Slaughter at Indamane

*For security reasons, no images of our Mali team will appear in these blogs for the foreseeable future

The single biggest poaching incident occurred on the full moon night of the 13th/14th May. Our initial information was that five elephants had been gunned down at Indamane, 28km from Lake Banzena. This seemed curious, as there was no water at Indamane, and all the other elephants were at Lake Banzena, their only source of water in this late dry-season period.

Mali Elephants in the thicket

The day before, two suspicious individuals had been spotted on a motorbike moving swiftly past Adiora in “the Gossi corridor”. Unfortunately this was the one part of the elephant range where we haven’t yet managed to establish “Brigades de Surveillance,” and so were not able to detect and mobilise the response networks quickly enough.

One villager noticed two suspicious individuals, on a motorbike with Kalashnikov and dressed in loose blouson jackets, heavily muffled head, sunglasses and caps pulled down over their faces. They were heading south-west. Most of his family lived around Sartatane 100-150km to the south-west, and he had participated in some of the project meetings while visiting them. He phoned his brother to warn him that these individuals were travelling in the direction of the elephants, and his village. His brother tried to warn the Head of the Brigades at Banzena but couldn’t reach him by phone, and so he traveled through the night by camel to warn him in person. The next day the brigades and vigilance networks sent out search parties and discovered the dead elephants without their tusks.

MEP Camelback Patrollers

Mali Elephant Project Community Surveillance Patrollers (2011)

They alerted the authorities and the Malian government immediately mounted a co-ordinated air and ground search mission. The response was extraordinary and demonstrates the growing awareness of and concern for the elephants, evident at all levels in Mali as our project and the communities have grown stronger. The Commanding Officer assured us that “We will do this immediately- it is our commitment to the elephants.” Two more elephants were discovered and the sad news that one of the elephants had been in the process of giving birth when she was shot. Of the seven, all were adults: three females and four males. So far 4 arrests have been made.

 

Map Indamane

This is a severe blow, almost doubling the number of elephants killed since January 2012. We are, however, already turning bad to good and creating brigades in the Gossi corridor as well as increasing their ground presence in the south of the elephant range, to where the elephants will disperse once the rains arrive.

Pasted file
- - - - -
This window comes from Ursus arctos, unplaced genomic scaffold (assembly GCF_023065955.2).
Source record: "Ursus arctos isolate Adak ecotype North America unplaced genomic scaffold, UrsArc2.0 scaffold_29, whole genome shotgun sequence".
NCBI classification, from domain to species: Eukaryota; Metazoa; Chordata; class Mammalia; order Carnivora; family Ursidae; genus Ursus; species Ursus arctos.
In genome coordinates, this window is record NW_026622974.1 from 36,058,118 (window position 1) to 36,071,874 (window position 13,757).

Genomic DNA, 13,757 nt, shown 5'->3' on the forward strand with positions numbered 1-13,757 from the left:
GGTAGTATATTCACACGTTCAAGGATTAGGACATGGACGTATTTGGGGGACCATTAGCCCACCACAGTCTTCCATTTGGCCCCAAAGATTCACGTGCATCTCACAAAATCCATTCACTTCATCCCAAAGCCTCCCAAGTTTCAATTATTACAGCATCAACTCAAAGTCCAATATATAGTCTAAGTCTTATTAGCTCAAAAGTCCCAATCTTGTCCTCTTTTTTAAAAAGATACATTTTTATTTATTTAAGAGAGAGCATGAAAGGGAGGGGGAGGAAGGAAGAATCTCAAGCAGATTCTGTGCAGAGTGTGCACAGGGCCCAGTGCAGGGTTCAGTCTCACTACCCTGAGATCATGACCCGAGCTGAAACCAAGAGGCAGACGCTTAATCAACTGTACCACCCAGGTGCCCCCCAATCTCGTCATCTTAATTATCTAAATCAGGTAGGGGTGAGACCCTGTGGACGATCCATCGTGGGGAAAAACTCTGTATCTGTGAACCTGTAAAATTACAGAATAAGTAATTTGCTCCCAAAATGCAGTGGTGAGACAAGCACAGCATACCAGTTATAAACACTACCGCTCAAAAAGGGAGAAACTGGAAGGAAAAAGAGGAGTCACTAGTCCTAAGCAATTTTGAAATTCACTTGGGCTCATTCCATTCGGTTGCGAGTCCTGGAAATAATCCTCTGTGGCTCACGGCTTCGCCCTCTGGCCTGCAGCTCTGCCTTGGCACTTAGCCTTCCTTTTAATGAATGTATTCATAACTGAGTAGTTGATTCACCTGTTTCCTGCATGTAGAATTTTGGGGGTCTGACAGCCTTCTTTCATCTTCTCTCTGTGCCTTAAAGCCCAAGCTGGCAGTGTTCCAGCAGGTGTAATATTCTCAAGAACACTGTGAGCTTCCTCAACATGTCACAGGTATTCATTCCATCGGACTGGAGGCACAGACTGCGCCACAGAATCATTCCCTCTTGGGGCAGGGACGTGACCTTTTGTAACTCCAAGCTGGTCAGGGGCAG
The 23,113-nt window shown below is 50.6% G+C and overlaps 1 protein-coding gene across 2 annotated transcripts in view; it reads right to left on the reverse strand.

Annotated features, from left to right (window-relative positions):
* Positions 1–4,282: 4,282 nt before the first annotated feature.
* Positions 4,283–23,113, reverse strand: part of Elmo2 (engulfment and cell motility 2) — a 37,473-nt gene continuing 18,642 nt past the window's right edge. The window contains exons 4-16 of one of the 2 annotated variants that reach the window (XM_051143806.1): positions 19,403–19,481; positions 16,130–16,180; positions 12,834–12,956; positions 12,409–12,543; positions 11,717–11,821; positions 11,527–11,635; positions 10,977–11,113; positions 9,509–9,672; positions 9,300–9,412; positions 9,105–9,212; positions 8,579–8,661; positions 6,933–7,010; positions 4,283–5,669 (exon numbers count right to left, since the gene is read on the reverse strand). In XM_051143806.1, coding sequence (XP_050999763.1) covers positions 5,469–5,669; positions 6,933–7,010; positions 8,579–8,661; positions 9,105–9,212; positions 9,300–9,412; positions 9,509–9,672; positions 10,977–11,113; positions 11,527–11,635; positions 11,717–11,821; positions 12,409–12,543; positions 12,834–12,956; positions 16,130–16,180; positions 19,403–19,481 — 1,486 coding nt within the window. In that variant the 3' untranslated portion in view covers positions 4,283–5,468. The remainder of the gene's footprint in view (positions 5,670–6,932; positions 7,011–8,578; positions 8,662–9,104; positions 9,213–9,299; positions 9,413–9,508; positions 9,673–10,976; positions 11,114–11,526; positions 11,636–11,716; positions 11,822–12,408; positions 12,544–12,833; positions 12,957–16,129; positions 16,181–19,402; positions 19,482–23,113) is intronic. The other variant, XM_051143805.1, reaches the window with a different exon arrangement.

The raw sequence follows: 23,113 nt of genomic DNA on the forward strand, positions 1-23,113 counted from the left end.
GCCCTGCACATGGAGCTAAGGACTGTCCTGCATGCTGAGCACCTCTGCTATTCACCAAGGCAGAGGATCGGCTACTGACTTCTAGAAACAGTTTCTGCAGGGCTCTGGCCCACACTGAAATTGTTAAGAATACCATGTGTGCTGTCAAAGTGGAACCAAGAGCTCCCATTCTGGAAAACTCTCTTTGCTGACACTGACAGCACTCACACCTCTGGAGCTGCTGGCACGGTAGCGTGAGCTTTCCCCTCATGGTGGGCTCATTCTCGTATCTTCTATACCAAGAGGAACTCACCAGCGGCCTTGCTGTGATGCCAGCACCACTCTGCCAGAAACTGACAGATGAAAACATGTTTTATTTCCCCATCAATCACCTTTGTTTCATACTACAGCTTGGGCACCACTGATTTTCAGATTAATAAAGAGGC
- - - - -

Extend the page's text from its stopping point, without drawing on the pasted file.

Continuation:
We will keep you posted on events in the follow-up period. Thank you for your support, now is the time for the Malians to see that we can continue to “up our game” as they also increasingly do so.

> Donate to the Mali Elephant Project

6 Comments (Post Comment)
Susan Canney says:

Thank you Nicholas, you’ve no idea how encouraging it is to receive generous messages like yours. Do keep checking in on us as we are determined to succeed!!!

nicholas says:

such an inspiring undertaking,this truly is a relic population that the world forgot, you almost dont get any such remote surviving populations of iconic wildlife as these.your work is trail blazing.As africa is gradually carved up and elephant habitats dissapear at a steady and alarming pace, Gourma’s elephants will be an international celebrated population not least due to their remotness, but that is all thanks to your conservation work, so soldier on

Susan Canney says:

This is nigh impossible for several reasons: it would require immoblising the elephants which needs specialist expertise to be able to assess things like using just the amount of tranquiliser for the darts. We did this to attach the GPS collars to just 12 elephants and it was very time-consuming, and dangerous, as you need to find the elephants (their range is vast), wait until they come out of the thicket, choose the right moment so they are not too frightened, and creep up on them. We don’t know the potential negative impacts on the elephants, and there are many more effective things you can do for much less money and effort.

Pete manning says:

Could rangers safely remove tusks so there is no market for them do elephants for feeding or protection

Susan says:

Thank you so much, Mo. I can’t emphasize enough how every single action really helps …… they often join up in ways we don’t immediately imagine or expect to push together in the same direction. We’ve often found that an unexpected coincidence of small happenings – such as chance meetings between people who’ve mentioned the project or the elephants – helps just at the right moment. All strength and love to you too.

Mo says:

Sending strength and love to you and the people on the ground, and especially the elephants. I will help to spread the word far and wide as best I can.

Post your Comment here

Your email address will not be published. Required fields are marked *